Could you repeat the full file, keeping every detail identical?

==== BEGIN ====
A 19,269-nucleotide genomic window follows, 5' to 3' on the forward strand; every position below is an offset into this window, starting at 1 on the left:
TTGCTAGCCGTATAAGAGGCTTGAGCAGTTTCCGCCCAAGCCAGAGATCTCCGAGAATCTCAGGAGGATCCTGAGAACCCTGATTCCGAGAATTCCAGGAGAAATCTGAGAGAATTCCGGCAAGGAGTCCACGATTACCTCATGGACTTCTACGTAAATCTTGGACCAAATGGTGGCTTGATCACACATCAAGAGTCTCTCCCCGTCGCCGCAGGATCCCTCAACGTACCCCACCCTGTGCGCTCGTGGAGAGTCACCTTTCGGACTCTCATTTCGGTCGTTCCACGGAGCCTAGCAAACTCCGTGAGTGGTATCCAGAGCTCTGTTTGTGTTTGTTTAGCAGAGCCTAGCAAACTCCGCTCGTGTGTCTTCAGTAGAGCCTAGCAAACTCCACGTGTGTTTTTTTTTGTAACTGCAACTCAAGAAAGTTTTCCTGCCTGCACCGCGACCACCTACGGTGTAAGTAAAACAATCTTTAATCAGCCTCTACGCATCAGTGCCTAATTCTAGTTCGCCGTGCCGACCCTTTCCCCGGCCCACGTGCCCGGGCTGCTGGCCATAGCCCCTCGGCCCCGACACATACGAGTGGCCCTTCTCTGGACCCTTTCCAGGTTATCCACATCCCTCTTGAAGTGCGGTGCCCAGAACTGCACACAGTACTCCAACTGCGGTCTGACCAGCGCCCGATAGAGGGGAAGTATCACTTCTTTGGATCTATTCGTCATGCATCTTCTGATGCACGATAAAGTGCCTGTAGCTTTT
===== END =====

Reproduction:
A 19,269-nucleotide genomic window follows, 5' to 3' on the forward strand; every position below is an offset into this window, starting at 1 on the left:
TTGCTAGCCGTATAAGAGGCTTGAGCAGTTTCCGCCCAAGCCAGAGATCTCCGAGAATCTCAGGAGGATCCTGAGAACCCTGATTCCGAGAATTCCAGGAGAAATCTGAGAGAATTCCGGCAAGGAGTCCACGATTACCTCATGGACTTCTACGTAAATCTTGGACCAAATGGTGGCTTGATCACACATCAAGAGTCTCTCCCCGTCGCCGCAGGATCCCTCAACGTACCCCACCCTGTGCGCTCGTGGAGAGTCACCTTTCGGACTCTCATTTCGGTCGTTCCACGGAGCCTAGCAAACTCCGTGAGTGGTATCCAGAGCTCTGTTTGTGTTTGTTTAGCAGAGCCTAGCAAACTCCGCTCGTGTGTCTTCAGTAGAGCCTAGCAAACTCCACGTGTGTTTTTTTTTGTAACTGCAACTCAAGAAAGTTTTCCTGCCTGCACCGCGACCACCTACGGTGTAAGTAAAACAATCTTTAATCAGCCTCTACGCATCAGTGCCTAATTCTAGTTCGCCGTGCCGACCCTTTCCCCGGCCCACGTGCCCGGGCTGCTGGCCATAGCCCCTCGGCCCCGACACATACGAGTGGCCCTTCTCTGGACCCTTTCCAGGTTATCCACATCCCTCTTGAAGTGCGGTGCCCAGAACTGCACACAGTACTCCAACTGCGGTCTGACCAGCGCCCGATAGAGGGGAAGTATCACTTCTTTGGATCTATTCGTCATGCATCTTCTGATGCACGATAAAGTGCCTGTAGCTTTT